A lot harder than I expected

I cried twice while reading this book aloud to Kyle.

Teaching Kyle the concept of death through picture books turned out to be a lot harder for me than I expected. I thought that it will manageable for the both of us to start with books illustrating the death of pets, but it proved out to be otherwise. 

This book gave a strikingly realistic and poignant picture of a child coping with the loss of a pet, and it just brought a plethora of memories, especially to the day that the family had to make a tough choice to put our family dog, Shawn to sleep. When I was midway reading the book to Kyle, I had flashbacks of the moment when my sister, dad, hb, mom, Kyle and I were huddled around Shawn, moments before he got the euthanasia shot from the vet. And the tears started flowing.

All I could say to Kyle when we finished reading the book was, "Its so sad…" Kyle was rather amused to see me cry while reading the book for the first time, and insisted that I read the book a second time that evening to see my response. I didn’t think that I would cry so easily the second time around, but I did. I told Kyle that it is ok to be sad when you miss someone.

I cried again while writing this post and reading this account again after 4 years, from my sisters now-defunct blog.

Kyle had little emotional attachment to Shawnie, as he was barely about 2 years old then. The only loss he has experienced so far is the death of one of his hamsters, Doh Doh, which he has little concern for. So he could not understand and found it rather amusing that, "Mommy cried after reading a picture book with me."

Death is a hard subject to broach, a lot harder than I expected. But I will still go ahead with helping Kyle learn about it, as it will not get any easier down the road if we ever have to experience a loss.

My extended family has since gotten a new dog, barely a few months after Shawn died, and we all love him dearly, but somehow it is not quite the same. Hb once said (after the loss of his extended family dog) that he will not want to have a dog ever in our nuclear family, as it will be too hard to experience the loss of a loved one every 14-15 years or so.

I will getting hold of this book Dog Heaven by Cynthian Rylant for myself the next time at the library.


In loving memory of Shawn

1994 – 2008

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  1. I would think that it is rather difficult for kid that young to fully understand or learn the emotional part regarding death. Hence for now I guess I would only let my kids experience the emotional part naturally when there is such a time in future…. At that time, I would hope that I could be by their side to help them go through the experience and move on eventually. For now perhaps I would only teach them the science aspect of death.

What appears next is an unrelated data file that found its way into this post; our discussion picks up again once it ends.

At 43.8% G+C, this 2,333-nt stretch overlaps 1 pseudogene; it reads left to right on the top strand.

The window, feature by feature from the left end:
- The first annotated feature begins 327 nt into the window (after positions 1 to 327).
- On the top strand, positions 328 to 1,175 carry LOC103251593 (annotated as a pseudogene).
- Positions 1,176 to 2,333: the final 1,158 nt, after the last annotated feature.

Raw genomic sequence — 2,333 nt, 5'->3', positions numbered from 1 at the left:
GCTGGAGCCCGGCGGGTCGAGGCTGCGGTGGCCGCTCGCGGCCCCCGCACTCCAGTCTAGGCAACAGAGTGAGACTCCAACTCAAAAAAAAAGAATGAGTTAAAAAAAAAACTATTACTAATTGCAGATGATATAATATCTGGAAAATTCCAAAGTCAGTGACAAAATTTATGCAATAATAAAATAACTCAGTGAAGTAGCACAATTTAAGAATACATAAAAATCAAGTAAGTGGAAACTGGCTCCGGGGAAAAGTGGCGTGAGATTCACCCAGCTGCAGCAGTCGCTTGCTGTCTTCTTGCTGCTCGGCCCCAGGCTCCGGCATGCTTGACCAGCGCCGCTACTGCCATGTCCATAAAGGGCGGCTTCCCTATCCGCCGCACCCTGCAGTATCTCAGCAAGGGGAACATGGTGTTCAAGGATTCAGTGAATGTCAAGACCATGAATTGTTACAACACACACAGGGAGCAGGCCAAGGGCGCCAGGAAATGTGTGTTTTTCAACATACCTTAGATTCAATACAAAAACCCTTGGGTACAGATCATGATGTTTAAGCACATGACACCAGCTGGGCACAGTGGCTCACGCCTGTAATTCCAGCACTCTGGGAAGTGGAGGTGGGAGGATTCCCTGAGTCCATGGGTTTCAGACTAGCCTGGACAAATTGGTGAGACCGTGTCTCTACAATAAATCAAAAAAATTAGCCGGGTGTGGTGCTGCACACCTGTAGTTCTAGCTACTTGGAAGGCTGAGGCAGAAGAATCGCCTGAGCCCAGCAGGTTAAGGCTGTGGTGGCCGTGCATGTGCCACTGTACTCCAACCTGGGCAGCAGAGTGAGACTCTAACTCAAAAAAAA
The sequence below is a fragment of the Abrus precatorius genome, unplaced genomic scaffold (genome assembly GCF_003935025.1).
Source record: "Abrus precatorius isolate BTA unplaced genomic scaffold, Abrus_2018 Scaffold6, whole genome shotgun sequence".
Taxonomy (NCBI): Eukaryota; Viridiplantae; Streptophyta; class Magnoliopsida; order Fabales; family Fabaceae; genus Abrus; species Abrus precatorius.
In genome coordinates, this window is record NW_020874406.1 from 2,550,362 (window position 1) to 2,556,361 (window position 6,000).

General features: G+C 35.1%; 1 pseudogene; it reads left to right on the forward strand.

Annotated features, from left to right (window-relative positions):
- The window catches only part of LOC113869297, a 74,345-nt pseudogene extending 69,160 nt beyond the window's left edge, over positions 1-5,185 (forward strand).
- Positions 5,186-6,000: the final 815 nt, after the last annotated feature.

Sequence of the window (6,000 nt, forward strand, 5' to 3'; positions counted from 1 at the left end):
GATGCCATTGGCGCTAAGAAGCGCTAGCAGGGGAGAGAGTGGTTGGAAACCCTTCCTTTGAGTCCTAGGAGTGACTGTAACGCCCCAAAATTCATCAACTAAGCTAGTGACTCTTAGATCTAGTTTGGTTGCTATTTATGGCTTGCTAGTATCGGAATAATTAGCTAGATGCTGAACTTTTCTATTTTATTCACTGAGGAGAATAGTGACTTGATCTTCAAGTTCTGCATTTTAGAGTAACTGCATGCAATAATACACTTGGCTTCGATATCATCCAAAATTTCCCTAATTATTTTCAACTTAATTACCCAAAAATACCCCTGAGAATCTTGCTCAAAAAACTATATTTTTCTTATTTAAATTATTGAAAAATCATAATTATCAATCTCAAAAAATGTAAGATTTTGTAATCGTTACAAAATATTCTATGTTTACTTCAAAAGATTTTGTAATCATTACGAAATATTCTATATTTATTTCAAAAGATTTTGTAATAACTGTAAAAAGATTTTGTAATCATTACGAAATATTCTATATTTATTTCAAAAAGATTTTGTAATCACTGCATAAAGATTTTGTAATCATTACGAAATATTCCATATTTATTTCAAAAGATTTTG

Rachel Reply:

    Yes, it is easier to rationalize death especially when there is little emotions involved. But I think there is no harm reading picture books about how pets or even people die, it can sort of a intro to the concept. So when there is real life experience, it does not become so much of a struggle for the child to comes to terms with it.

  2. We used to have four little rabbits which we got them when they were really little and they stayed with us for years and the longest-lived rabbit in our family was 9-10 years old who died late last year. It is hard to get over death of pets we love so much. It is much harder getting over the death of our loved ones – guess this is what makes us human :)

    Rachel Reply:

    It’s tough enough to go through the death of pets, especially for our kids.

  3. I have this to share with your husband: why anticipate mourning the death of a pet for 14-15 years when you can live the 14-15 years celebrating its life with you? Remember that the tears that you shed are not merely for the loss of Shawn; it is for the memories you and your family made with him.
    Winston Tay´s last blog post ..Staying Ahead in Your Child’s Safety

    Rachel Reply:

    Tell that to an emo-person. I think it is a lot harder to deal with even death of a favorite pet when some of us are more sensitive and emotional than others, so it can better to avoid it, then to allow ourselves to experience it over and over.

  4. It is a concept difficult to grasp esp for a child who has never experience it before but personally I find it easier to explain it through a pet. We used to have a fighting fish and praying mantis. My elder boy was very sad when his praying mantis died but I am glad he is brave enough to ask for another one after knowing that they will eventually die. I agree with your friend Winston that we should be celebrating life more than anticipating death…the one who fear death, fear life…quote from Mark Twain

    Rachel Reply:

    Anticipating life for me means that I talk about taboo subjects that most parents like to avoid, like death or illnesses. I think my child needs to understand the facts of life and be taught how to manage it. It is a lot easier through picture books as it gives us opportunities to discuss it, and many books depict the feelings and stages of grief that one goes through when death is experienced through the pet or someone else. It lets the child know that it is a normal process, and there is important to hold on to the memories but still move on over time.

  5. I agree, it’s really hard to say goodbye. But sometimes it helps to hold on to the memories.
    Eemelia´s last blog post ..Giving Thanks

    Rachel Reply:

    Yes it is. But life does get difficult often, regardless whether it may be through losses like that, or other difficult trials we face. As a parent it is important to share and give our child the hope that live can bring but also prepare and help them to experience the sadness that we might experience through life. Not to shelter them altogether, but help them to manage it when it does come.